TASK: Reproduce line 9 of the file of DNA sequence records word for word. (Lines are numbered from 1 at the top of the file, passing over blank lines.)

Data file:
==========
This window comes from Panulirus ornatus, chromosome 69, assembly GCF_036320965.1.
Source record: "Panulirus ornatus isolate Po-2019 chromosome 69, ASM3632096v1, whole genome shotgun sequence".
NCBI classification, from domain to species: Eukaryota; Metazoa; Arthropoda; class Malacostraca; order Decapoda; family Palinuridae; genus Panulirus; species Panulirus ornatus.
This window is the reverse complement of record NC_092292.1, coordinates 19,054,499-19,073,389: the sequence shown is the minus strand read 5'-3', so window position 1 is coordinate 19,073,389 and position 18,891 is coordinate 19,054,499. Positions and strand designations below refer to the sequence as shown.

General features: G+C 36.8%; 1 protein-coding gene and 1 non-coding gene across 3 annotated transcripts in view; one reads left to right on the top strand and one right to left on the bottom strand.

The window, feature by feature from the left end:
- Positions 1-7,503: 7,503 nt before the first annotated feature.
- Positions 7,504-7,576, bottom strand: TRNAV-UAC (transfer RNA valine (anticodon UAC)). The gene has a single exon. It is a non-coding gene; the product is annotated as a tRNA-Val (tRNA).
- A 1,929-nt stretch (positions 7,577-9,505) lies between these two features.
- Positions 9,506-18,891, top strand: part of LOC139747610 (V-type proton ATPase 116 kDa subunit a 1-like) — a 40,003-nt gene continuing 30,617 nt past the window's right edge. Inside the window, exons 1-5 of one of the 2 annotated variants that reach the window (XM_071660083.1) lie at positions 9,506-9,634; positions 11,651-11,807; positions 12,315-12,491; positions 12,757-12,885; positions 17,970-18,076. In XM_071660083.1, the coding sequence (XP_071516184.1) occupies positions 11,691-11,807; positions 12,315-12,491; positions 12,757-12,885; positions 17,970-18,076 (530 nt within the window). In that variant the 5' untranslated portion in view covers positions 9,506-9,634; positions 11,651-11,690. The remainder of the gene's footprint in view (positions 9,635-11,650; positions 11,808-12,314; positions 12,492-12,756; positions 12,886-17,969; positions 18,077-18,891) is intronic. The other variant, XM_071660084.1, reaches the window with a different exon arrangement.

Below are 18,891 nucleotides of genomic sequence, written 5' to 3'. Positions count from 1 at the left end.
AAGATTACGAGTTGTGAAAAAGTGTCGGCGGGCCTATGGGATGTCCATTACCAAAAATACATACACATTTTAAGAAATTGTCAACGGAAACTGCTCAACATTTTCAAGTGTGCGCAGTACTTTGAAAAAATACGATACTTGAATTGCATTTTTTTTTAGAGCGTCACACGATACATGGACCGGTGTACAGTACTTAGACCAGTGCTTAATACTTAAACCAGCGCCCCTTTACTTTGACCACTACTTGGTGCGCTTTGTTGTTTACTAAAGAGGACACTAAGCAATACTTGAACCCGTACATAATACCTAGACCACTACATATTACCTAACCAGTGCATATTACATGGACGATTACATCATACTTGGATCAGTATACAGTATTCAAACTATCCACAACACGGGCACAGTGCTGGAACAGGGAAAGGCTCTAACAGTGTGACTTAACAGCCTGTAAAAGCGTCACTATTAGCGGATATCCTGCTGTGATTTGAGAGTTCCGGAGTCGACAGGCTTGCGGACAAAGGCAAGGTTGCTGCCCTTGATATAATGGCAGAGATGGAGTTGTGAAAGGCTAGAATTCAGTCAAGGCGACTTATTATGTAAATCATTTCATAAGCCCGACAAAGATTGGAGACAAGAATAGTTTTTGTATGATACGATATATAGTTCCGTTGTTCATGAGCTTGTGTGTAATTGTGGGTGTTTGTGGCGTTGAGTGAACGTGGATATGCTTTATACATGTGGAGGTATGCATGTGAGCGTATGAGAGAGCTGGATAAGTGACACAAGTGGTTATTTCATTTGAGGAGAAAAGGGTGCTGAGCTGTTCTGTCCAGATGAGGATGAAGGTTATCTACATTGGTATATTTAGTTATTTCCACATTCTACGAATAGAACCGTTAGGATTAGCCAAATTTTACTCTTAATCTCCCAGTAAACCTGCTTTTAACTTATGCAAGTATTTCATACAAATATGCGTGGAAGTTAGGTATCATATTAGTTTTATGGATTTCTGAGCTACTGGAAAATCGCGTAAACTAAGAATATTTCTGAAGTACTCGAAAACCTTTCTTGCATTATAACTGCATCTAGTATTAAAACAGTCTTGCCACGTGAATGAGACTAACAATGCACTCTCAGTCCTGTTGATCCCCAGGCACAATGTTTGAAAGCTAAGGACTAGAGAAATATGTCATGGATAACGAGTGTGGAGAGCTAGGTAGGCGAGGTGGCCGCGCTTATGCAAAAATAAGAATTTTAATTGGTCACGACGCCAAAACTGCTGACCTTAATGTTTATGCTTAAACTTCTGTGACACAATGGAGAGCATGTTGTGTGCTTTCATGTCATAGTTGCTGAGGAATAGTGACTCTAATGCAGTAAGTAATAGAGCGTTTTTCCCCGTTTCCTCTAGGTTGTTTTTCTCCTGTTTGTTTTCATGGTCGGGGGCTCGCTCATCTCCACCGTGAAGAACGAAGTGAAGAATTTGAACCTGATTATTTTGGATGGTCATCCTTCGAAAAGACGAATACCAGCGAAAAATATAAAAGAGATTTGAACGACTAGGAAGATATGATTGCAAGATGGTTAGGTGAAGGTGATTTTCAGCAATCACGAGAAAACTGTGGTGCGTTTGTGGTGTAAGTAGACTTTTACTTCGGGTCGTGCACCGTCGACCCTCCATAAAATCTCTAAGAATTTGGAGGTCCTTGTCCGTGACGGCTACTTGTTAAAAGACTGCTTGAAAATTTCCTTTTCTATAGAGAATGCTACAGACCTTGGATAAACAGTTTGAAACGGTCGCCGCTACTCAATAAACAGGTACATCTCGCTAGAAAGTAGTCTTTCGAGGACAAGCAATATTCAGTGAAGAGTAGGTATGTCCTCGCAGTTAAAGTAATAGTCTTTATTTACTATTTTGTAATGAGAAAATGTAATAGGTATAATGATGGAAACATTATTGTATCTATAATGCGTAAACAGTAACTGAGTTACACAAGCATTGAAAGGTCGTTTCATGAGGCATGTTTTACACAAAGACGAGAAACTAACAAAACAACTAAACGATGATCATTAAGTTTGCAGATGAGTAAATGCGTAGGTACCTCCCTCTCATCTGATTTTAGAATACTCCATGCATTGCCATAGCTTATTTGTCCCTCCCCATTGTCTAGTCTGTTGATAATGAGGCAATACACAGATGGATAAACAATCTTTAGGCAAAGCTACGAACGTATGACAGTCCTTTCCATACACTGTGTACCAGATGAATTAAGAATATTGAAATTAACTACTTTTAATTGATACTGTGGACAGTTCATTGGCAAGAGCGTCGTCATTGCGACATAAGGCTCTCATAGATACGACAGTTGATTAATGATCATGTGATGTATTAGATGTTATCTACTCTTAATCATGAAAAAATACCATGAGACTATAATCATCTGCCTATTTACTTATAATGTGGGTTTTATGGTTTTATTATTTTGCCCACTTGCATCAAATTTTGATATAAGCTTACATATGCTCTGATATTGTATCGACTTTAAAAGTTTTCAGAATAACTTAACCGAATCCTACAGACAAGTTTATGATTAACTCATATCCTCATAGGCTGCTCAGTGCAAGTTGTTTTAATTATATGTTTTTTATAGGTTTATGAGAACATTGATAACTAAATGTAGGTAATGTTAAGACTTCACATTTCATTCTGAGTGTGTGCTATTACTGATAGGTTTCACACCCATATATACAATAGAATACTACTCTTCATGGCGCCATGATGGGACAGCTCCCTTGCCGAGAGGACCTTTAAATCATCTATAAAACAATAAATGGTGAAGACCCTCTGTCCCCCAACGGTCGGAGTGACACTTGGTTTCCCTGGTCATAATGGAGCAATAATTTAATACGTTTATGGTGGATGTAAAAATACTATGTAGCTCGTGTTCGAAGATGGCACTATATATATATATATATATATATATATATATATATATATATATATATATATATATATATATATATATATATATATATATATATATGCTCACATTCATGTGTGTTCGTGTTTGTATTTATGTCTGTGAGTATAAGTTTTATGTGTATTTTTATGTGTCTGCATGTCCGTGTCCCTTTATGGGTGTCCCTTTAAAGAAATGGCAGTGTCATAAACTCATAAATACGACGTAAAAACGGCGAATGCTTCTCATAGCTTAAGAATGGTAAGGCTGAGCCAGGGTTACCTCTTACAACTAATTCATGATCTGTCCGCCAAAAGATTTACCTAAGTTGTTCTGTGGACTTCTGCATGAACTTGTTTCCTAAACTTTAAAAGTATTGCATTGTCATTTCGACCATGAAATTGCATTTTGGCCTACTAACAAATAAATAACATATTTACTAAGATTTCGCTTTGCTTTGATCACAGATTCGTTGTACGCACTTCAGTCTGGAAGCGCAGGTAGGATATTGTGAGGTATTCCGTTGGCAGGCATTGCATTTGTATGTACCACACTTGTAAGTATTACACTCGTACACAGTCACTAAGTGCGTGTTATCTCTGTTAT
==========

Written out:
- A 1,929-nt stretch (positions 7,577-9,505) lies between these two features.